How to train for a marathon, plus the benefits of long-distance running

If it is true that all journeys begin with the first step, then run a long distance can be a pathway to long life and good health.

The Science Direct Journal recently published a report indicating that runners have a 25-40% reduced risk of premature death and live approximately three years longer than non-runners.

Breathe, a health journal, reports that running also increases lung capacity and improves circulation.

Because running is weight-bearing exerciseit also helps build strong bones, improves cardiovascular fitness, and promotes weight loss while helping you maintain a healthy weight.

According to Run Repeat, running regularly can act as an antidepressant that helps improve your mood, helps reduce anxiety and panic attacks, helps regulate blood pressure, improves insulin sensitivity and increases cortisol levels. , which has an impact on the memorization and retention of information. .

Running long distances also requires consistency, commitment which helps to develop a routine, better concentration and healthy habits.

Consult your doctor before embarking on a running program.

How to train for a marathon

Participating in a marathon begins long before a runner is perched on the starting line. It takes weeks, even months of training, sacrifice and self-discipline to prepare for this first step.

Here are some expert tips to prepare you to run your best race:

1. Start early: Whitney Heins, founder of Mother Runners, suggests that if you’re already a runner, start building a “base” of six miles at a time before starting serious training for at least 20 weeks before a scheduled race. If you’re starting from scratch, you should start training at least six to nine months in advance.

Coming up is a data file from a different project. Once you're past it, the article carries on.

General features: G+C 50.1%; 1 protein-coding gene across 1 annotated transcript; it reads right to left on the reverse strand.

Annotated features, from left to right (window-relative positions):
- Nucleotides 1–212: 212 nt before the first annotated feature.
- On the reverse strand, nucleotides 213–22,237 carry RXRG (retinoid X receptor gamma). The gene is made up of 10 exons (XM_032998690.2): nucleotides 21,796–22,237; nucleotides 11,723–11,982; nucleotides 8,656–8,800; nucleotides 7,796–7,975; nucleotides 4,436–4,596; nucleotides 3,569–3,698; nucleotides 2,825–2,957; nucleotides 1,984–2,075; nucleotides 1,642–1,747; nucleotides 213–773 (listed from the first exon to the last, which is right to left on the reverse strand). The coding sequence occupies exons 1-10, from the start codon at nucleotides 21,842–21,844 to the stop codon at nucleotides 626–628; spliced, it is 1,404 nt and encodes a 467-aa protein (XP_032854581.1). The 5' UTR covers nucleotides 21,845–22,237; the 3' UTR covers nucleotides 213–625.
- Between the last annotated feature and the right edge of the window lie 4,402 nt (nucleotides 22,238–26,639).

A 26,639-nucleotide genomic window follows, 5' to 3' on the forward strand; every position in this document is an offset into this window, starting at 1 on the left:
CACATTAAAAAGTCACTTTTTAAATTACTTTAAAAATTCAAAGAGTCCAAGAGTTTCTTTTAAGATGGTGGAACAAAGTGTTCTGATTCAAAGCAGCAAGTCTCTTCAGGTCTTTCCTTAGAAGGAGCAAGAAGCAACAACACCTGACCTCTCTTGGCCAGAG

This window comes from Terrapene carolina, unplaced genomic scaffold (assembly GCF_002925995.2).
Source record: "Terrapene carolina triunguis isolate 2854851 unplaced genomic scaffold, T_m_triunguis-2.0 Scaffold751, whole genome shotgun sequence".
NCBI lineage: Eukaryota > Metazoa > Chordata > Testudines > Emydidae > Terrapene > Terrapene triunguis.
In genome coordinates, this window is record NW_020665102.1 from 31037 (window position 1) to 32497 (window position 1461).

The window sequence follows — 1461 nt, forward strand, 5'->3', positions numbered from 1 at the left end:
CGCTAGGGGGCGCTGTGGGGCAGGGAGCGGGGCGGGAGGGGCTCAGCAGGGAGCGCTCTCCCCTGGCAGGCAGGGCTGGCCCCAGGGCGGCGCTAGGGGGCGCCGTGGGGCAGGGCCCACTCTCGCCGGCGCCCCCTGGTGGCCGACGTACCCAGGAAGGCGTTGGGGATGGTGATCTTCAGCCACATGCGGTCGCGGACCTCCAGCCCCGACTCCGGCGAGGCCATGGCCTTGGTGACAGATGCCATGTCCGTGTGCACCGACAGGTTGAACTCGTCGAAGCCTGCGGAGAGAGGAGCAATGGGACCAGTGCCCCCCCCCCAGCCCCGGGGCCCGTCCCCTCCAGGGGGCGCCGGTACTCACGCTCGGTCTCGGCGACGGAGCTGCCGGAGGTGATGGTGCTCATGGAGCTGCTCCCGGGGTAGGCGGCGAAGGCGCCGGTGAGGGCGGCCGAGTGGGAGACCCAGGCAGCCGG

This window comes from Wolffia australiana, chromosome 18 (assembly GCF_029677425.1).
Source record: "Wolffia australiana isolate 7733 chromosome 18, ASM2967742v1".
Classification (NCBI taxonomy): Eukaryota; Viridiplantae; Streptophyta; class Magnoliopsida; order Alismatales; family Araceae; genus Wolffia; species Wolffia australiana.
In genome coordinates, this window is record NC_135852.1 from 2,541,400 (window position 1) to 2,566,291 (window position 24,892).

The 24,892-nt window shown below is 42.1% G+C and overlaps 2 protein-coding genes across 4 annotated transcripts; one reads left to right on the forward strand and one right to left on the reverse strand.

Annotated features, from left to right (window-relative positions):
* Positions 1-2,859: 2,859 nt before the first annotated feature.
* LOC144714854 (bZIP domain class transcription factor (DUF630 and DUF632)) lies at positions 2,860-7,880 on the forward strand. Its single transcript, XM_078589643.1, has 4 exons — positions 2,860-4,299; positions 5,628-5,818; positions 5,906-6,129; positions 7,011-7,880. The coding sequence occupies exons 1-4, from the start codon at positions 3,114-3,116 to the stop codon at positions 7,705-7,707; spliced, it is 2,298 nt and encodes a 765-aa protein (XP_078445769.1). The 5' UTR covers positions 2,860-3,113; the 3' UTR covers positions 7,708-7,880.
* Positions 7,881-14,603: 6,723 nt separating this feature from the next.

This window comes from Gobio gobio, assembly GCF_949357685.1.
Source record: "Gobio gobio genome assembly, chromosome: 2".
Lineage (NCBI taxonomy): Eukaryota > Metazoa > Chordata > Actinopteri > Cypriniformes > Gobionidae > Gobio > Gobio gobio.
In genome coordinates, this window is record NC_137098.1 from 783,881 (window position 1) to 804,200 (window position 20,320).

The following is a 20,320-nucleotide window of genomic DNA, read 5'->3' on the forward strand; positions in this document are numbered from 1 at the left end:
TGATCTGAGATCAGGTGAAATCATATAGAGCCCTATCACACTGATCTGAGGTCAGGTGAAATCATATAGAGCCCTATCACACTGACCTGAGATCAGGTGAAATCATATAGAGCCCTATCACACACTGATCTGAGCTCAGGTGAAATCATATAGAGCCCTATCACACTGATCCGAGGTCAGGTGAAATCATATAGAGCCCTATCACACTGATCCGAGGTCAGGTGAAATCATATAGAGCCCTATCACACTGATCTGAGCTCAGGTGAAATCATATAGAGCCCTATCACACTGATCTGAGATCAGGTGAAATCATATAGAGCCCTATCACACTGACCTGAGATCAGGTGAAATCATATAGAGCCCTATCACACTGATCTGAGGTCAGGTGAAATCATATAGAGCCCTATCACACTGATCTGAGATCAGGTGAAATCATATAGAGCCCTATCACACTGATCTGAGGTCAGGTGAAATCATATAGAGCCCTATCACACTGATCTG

2. Free training: Expert Hal Higdon offers a free 18-week program online training plan for beginner runners. His advice includes resting on Mondays and Fridays to allow muscles to regenerate; run slower during training than your actual running pace; walking during races if necessary; cross-training and strength training.

3. Food: Heins says the best diet for marathon training is a balance of “macronutrients,” including fats, carbs, and protein. Avoid processed foods with a daily goal of at least two snacks and three meals made up of these three nutritional groups.

Expert Askur Jeukendrup recommends experimenting with a variety of food options to determine which ones work best for you.

“Increase your carb intake moderately in the days leading up to your run to replenish your glycogen stores,” he says. “Have your breakfast three to four hours before you leave. Avoid excessive fiber, fat or protein; bring a carbohydrate gel or drink to sip within an hour of your departure.

Dr. Carol Mack, a physical therapy doctor who works with runners, warns marathon runners not to eat new or unfamiliar foods before a race.

4. Sweat rate: Calculating your sweat rate – the amount of fluid you need to replace what’s lost during running – is crucial to preventing dehydration. The Gatorade Sports Science Institute offers a sweat rate calculator with worksheets.


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Richard V. Johnson